Schizophrenia.com

Should death make us more or less tolerant?

well for me, i just think, well me and this person will die someday so i don’t get too angry with our differences.

but i could see others thinking “life is too short, to suffer fools”

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This is tough for me, sometimes I want my brother to be humbled by some sort of disease or accident, I would take comfort in his suffering. I got sz so it’s only fair he gets some sort of life changing illness too, he’s also an athlete so something like that would really punish him. Other times I just don’t want to be bothered and don’t wish any ill will towards anybody, I figure life will get to them in some way

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I take it back. I really want him to be humbled by some sort of disease or accident

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I think once I die, tolerance and every other character trait would pretty much be moot.

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Where do you draw the line what is acceptable or intolerable?
What doesn’t hurt you maybe hurt someone else. As i grow older i haven’t got much time to waste. I still do the the same but smarter i hope. When i was younger i had more time to fool around. Anyway, its punk.

It doesn’t really make a difference to me, death. In that respect.

But I remember wen full blown psychotic and I was told I will die and cud feel myself dying, n I was sitting in ae looking at all the people, I felt everyone was so beautiful all of a sudden. It was a really moving experience

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According to “Terror Management Theory” (which could be called Fear of Death Theory), when we are made to think about our death we strive for “symbolic immortality” that our names live on as “good people”. As a consequence of this, when people are made to think about their death (as opposed to going to the dentist), and asked what they think of someone who steps on their national flag, they become more conservative, right wing, and angry “Don’t step on our flag” because, it is claimed, they want to see themselves and their groups with which they identify as good. Thus terror management theory claims that death tends to make us (or at least Westerners) more intolerant.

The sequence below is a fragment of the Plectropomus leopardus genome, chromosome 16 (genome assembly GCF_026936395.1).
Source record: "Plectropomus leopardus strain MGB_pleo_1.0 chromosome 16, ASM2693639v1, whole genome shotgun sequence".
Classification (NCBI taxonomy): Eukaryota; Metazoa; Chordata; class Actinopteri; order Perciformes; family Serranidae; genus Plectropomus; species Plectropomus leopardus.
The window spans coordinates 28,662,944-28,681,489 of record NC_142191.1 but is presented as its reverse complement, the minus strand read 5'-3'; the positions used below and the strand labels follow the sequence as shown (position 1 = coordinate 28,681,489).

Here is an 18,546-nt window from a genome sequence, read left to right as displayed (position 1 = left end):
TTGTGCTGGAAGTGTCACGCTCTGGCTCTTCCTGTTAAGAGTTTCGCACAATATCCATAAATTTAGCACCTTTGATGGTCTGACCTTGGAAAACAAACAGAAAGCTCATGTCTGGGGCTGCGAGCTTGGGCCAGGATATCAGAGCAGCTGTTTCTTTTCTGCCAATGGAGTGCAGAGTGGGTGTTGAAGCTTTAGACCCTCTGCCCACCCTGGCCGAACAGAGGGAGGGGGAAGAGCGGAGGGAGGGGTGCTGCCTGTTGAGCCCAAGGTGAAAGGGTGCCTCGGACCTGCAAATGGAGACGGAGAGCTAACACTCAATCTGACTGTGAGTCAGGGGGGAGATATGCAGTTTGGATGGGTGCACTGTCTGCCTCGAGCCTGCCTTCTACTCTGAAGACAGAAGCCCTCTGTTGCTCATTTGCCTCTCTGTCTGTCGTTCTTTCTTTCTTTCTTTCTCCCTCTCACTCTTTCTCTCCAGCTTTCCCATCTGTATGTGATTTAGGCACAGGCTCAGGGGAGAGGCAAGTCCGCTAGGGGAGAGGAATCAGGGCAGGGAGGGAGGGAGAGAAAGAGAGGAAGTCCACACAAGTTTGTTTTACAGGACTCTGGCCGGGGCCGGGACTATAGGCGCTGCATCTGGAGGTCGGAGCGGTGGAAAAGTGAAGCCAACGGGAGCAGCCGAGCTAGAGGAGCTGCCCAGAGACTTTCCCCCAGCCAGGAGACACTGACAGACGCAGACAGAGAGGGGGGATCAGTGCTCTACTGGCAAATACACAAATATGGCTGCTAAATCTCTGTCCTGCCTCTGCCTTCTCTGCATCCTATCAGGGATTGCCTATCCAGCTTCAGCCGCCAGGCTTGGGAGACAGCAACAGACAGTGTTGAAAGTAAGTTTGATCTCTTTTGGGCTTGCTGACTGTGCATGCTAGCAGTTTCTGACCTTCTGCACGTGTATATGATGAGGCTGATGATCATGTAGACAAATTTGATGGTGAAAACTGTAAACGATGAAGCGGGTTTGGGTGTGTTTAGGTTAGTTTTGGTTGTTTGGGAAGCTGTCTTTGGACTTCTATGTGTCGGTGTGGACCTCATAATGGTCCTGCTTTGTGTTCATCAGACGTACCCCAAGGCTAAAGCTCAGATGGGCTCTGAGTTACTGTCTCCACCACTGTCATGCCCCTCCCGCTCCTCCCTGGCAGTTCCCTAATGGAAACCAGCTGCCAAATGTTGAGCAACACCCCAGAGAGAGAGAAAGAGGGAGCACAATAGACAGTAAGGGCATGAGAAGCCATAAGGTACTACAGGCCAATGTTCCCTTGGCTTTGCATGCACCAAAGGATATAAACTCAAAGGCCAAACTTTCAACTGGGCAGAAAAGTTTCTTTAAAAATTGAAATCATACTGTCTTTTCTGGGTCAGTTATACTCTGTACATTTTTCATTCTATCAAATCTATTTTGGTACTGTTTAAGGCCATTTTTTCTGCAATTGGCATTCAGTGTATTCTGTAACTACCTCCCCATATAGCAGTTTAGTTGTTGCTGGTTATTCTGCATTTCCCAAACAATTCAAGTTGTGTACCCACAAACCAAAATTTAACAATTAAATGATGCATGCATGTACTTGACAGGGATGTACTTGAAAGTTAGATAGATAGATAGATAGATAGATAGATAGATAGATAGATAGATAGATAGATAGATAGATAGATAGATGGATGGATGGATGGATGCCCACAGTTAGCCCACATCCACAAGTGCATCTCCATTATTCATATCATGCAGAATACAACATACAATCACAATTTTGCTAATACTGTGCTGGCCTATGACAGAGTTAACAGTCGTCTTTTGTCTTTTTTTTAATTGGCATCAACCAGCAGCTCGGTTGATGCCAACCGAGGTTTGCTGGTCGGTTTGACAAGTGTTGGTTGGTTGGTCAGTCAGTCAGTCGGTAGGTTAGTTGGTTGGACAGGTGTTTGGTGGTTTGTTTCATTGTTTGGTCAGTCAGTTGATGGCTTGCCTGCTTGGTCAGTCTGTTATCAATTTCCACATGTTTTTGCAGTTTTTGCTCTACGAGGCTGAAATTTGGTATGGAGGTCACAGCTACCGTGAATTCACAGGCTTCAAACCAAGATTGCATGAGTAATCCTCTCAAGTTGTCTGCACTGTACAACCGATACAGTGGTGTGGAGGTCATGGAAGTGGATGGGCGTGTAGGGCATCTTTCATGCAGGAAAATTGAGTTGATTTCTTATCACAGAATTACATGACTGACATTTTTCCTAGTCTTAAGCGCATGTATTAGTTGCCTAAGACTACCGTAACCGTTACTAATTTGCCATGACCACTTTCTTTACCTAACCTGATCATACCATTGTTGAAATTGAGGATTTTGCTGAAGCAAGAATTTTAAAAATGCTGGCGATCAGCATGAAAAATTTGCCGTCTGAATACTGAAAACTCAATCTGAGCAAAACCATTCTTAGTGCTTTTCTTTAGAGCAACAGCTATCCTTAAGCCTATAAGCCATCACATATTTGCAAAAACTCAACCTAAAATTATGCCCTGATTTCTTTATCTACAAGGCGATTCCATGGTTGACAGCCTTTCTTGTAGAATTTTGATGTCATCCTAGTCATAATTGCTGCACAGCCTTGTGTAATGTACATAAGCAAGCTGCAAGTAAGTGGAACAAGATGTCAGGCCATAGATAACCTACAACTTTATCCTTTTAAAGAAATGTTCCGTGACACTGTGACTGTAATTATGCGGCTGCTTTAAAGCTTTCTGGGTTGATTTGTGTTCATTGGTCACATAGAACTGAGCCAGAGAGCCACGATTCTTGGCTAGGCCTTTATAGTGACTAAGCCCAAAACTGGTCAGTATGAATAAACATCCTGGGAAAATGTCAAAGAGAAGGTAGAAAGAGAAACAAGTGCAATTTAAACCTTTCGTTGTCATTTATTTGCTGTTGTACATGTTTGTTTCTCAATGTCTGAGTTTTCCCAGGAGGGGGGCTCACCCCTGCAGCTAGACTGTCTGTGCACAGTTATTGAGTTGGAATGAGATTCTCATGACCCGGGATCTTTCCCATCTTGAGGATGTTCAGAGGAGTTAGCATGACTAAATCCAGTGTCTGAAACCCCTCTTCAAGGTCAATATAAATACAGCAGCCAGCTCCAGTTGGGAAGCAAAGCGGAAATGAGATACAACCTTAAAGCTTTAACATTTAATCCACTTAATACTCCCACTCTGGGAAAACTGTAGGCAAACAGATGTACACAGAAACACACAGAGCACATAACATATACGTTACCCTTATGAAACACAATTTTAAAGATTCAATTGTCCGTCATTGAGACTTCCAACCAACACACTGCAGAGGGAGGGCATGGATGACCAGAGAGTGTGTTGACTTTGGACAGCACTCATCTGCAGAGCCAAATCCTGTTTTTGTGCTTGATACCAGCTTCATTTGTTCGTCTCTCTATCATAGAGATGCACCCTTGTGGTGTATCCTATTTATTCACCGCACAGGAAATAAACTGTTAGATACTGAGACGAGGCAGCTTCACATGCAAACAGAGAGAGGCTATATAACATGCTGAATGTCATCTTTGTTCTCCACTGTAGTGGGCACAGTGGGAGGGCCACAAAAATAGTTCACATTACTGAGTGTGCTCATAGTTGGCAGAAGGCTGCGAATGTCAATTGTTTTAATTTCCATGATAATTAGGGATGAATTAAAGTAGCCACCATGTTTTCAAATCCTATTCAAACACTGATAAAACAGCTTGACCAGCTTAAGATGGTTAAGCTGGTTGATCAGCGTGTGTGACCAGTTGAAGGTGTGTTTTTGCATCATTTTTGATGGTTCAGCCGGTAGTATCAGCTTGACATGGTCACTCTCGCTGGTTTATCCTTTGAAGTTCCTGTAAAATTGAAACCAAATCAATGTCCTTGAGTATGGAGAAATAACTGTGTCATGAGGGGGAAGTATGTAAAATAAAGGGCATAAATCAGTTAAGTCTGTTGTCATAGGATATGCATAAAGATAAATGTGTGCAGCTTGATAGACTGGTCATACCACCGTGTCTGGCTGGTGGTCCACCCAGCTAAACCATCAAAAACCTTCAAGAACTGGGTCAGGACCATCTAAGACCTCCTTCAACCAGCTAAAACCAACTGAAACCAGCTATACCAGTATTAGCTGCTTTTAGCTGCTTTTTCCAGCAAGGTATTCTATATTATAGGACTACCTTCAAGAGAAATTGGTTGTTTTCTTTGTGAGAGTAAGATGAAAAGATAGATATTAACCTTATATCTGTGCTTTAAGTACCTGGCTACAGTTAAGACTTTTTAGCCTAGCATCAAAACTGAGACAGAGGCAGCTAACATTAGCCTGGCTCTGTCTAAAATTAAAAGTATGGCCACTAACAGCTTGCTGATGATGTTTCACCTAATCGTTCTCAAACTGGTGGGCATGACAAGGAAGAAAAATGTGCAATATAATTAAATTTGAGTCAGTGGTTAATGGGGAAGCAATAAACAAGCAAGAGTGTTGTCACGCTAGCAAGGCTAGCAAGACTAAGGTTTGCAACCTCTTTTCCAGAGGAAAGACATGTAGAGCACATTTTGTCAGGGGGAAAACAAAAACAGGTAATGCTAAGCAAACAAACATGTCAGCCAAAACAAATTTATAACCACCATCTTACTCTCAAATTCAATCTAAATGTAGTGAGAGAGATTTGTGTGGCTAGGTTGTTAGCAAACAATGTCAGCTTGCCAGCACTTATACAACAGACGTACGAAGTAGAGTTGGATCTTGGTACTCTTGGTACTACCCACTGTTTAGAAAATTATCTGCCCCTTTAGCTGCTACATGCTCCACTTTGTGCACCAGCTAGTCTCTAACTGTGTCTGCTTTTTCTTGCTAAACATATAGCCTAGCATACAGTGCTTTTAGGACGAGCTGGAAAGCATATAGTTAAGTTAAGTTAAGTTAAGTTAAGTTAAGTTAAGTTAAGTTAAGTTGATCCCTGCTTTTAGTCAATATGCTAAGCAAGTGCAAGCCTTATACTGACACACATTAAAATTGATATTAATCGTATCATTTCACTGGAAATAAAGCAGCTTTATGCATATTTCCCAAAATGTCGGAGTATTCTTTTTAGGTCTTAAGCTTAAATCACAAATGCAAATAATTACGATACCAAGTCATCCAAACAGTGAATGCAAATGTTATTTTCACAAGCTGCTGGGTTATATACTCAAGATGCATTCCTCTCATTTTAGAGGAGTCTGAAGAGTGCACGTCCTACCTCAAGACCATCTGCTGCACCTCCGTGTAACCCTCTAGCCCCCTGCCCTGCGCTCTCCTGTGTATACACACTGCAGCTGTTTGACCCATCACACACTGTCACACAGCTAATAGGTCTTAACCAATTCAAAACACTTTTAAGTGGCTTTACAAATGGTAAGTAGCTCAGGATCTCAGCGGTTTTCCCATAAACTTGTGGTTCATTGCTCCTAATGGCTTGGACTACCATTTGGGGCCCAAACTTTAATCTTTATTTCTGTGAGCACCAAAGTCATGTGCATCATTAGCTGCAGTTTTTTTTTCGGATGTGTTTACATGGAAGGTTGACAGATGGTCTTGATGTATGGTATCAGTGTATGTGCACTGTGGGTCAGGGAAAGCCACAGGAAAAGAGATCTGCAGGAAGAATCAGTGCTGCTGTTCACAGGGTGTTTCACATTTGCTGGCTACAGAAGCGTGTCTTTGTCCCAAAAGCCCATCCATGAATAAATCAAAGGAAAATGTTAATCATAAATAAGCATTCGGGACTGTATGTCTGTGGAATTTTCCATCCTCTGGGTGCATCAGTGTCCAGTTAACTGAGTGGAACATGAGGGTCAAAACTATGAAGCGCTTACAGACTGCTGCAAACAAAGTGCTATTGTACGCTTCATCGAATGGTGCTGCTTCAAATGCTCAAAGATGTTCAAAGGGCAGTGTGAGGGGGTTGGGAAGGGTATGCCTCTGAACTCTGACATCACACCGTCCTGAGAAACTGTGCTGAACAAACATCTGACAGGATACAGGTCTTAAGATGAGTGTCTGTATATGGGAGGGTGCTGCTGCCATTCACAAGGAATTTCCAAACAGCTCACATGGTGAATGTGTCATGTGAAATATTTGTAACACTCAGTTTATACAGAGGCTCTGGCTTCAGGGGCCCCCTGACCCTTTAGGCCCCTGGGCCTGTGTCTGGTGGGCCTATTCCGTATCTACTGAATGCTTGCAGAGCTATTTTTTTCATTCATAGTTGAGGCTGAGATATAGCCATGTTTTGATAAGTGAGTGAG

In Japan however, some claim that the the intolerance effect simply does not exist and others that Japanese instead attempt to increase (not symbolic but) real immortality by forming groups, marriages and having children. There was a higher birthrate after the tsunami for instance. In a sense that shows greater tolerance.

The rest is possibly bunk but…I explain the difference as a function of the modality of self. Westerners tend to think of themselves as their words, and the “I” of their narrative. Linguistic signs are defined in terms of their differences to other linguistic signs so if I or we are good then it implies that others are less so. Japanese may however think of themselves as their faces and enhance themselves not by making distinctions but by for example taking photos of themselves with nice things and places, or imagining their good sides, nice possessions, houses, friends, wives, and children.

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I think it would make us more tolerant. Knowing that our time is limited should make us less petty and less judgmental.

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That was very informative, thank you.

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Yeah, I guess, when I’m dead, I’ll be more or less tolerant. I mean death humbles us all; I guess I would be more empathetic, more or less.

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